AI for climate: towards environmentally responsible research and innovation

AI can have a bright future if we make sure it’s a green one.

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December 5, 2022
SDG & Sustainability

In contrast to the technologies of the industrial revolutions, which caused unprecedent levels of air and water pollution and darkened the sky of many cities, digital technologies seem clean and environmentally friendly.

But during the last years we have started to realize that these technologies are less innocent than they seem.

Consider climate change and artificial intelligence (AI). AI provides a lot of opportunities. Data analysis by AI can help scientists study climate change and AI can create smarter and more economic ways of dealing with energy – something very important in the current energy crisis. But there are also problems. Data centers use energy, and it is known for example that large language models use a lot of energy.

Moreover, even if the software were clean, software is always connected with hardware and infrastructure. And that hardware and infrastructure needs to be produced and maintained, requiring natural resources and thereby impacting the environment. As Kate Crawford has shown in her book The Atlas of AI, for example, the political ecology of AI is dirtier than we think.

If we want to work towards a more sustainable future for people and planet, therefore, we not only need to use the available digital technologies to help us to mitigate climate change and reduce energy consumption; we also need to change the technologies themselves in a more sustainable and climate-friendly direction. We need clever ways to develop and use what I have called AI for climate.

Top-down regulation and government incentives is one way to achieve this; AI policy needs to include an environmental and climate component. But we cannot and should not wait until politicians take action. Environmentally responsible research and innovation is something developers, universities, and companies can do already now. People should be stimulated to use their creativity to make better technology, with “better” meaning: better for people and better for climate and environment.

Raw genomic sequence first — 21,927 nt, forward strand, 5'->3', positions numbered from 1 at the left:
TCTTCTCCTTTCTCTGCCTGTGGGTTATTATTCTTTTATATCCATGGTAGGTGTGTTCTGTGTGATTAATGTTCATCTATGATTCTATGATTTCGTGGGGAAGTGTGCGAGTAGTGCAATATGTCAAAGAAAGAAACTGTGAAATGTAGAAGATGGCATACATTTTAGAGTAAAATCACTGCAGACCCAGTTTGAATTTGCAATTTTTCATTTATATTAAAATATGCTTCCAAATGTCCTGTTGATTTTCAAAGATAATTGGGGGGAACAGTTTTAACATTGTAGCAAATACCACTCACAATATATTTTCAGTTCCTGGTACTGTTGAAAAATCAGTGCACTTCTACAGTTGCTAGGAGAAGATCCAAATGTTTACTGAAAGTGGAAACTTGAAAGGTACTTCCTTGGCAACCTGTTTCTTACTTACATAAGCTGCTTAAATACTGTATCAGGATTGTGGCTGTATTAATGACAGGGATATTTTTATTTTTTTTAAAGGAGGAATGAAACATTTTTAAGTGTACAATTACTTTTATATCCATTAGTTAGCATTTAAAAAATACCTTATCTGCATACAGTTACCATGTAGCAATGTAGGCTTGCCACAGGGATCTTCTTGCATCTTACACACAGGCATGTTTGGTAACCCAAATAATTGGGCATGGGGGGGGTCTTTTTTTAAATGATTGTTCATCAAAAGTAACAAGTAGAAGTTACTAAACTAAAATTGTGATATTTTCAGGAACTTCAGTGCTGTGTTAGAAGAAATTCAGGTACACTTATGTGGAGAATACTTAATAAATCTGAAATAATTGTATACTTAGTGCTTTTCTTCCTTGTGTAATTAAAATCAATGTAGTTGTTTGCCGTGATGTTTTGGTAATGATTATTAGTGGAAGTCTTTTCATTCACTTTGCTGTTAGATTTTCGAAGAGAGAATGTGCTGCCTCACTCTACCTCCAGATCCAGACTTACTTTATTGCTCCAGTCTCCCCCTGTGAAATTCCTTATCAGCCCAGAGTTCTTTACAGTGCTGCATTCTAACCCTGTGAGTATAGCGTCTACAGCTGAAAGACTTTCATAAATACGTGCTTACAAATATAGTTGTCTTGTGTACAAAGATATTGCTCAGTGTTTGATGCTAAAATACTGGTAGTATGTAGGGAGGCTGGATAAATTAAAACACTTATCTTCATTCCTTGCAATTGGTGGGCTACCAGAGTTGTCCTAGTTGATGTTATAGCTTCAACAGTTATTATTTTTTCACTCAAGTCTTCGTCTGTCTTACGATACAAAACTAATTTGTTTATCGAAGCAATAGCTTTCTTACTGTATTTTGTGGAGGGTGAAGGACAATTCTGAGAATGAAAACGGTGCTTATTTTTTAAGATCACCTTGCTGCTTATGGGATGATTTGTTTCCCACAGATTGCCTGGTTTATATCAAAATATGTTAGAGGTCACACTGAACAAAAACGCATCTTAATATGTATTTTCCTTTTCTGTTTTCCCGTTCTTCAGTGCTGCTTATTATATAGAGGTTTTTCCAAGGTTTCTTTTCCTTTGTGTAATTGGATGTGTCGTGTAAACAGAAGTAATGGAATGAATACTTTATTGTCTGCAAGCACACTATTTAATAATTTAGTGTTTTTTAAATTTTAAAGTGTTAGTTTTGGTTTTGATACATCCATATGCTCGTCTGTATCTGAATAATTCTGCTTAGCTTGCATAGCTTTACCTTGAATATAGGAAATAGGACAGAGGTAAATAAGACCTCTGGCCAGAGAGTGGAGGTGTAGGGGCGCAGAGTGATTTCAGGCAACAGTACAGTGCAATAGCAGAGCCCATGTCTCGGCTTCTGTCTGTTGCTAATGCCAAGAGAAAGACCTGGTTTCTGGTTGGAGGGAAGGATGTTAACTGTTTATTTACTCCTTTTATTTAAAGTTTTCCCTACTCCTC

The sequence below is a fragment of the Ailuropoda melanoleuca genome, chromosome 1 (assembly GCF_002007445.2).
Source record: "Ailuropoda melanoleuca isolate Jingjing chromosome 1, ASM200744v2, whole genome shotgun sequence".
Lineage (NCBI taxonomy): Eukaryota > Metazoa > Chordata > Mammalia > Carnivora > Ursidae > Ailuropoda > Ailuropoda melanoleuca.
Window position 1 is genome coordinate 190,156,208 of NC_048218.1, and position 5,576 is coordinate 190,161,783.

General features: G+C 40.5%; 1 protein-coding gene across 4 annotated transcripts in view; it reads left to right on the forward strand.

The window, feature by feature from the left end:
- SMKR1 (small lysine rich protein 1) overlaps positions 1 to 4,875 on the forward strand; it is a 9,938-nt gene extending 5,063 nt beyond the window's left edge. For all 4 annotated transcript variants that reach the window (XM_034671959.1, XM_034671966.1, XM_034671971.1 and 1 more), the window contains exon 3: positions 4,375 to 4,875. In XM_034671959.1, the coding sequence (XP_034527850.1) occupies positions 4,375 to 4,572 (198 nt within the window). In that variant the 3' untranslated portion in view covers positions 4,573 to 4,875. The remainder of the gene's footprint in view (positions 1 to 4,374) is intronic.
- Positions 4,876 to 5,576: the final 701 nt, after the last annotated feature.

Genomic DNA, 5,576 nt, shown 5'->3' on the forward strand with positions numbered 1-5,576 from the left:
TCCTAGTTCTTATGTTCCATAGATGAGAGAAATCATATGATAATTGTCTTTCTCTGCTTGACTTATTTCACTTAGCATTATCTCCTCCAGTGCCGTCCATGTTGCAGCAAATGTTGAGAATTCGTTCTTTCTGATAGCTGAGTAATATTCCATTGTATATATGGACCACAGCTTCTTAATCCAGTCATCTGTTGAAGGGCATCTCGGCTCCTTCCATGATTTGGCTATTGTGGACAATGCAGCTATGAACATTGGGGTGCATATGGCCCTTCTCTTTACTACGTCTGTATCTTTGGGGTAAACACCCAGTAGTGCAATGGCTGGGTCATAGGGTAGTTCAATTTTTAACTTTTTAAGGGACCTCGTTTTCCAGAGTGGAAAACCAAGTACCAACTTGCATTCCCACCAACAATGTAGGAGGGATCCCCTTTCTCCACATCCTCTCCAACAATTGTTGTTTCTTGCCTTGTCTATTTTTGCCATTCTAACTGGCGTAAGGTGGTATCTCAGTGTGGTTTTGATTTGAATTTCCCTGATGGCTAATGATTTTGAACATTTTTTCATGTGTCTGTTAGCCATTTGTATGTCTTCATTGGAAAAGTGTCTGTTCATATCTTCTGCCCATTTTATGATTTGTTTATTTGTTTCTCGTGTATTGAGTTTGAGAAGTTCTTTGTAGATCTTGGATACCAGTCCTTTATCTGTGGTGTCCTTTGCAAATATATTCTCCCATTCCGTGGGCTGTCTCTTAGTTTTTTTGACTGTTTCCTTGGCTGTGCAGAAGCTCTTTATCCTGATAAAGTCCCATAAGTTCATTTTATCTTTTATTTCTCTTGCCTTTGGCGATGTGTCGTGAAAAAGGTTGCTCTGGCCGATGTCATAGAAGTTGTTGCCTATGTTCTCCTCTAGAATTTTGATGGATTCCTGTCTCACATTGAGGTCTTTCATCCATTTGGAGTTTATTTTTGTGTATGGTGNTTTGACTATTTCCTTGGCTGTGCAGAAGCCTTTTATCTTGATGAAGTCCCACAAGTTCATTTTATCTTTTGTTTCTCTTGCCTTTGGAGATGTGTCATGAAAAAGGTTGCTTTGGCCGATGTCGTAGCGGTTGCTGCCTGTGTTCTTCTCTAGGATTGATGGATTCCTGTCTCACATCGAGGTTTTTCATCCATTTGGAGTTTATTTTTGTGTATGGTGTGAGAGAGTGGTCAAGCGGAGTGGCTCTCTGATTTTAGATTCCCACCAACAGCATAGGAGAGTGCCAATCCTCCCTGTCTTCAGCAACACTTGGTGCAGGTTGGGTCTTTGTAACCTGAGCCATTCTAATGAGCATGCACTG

Next to integrating environment and climate concerns in our thinking about the ethics and politics of AI, which I have tried to do in my work on AI ethics and the political philosophy of AI, we need concrete proposals that can be integrated in development and management practice. An example is “sustainability budgets’: a practical solution that gamifies the problem, respects the autonomy of developers, and can be integrated in software design and governance of AI.

AI can have a bright future if we make sure it’s a green one.

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WRITTEN BY
Mark Coeckelbergh
Mark Coeckelbergh
Mark Coeckelbergh is full Professor of Philosophy of Media and Technology at the Department of Philosophy and until recently Vice Dean of the Faculty of Philosophy and Education of the University of Vienna.
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December 5, 2022
SDG & Sustainability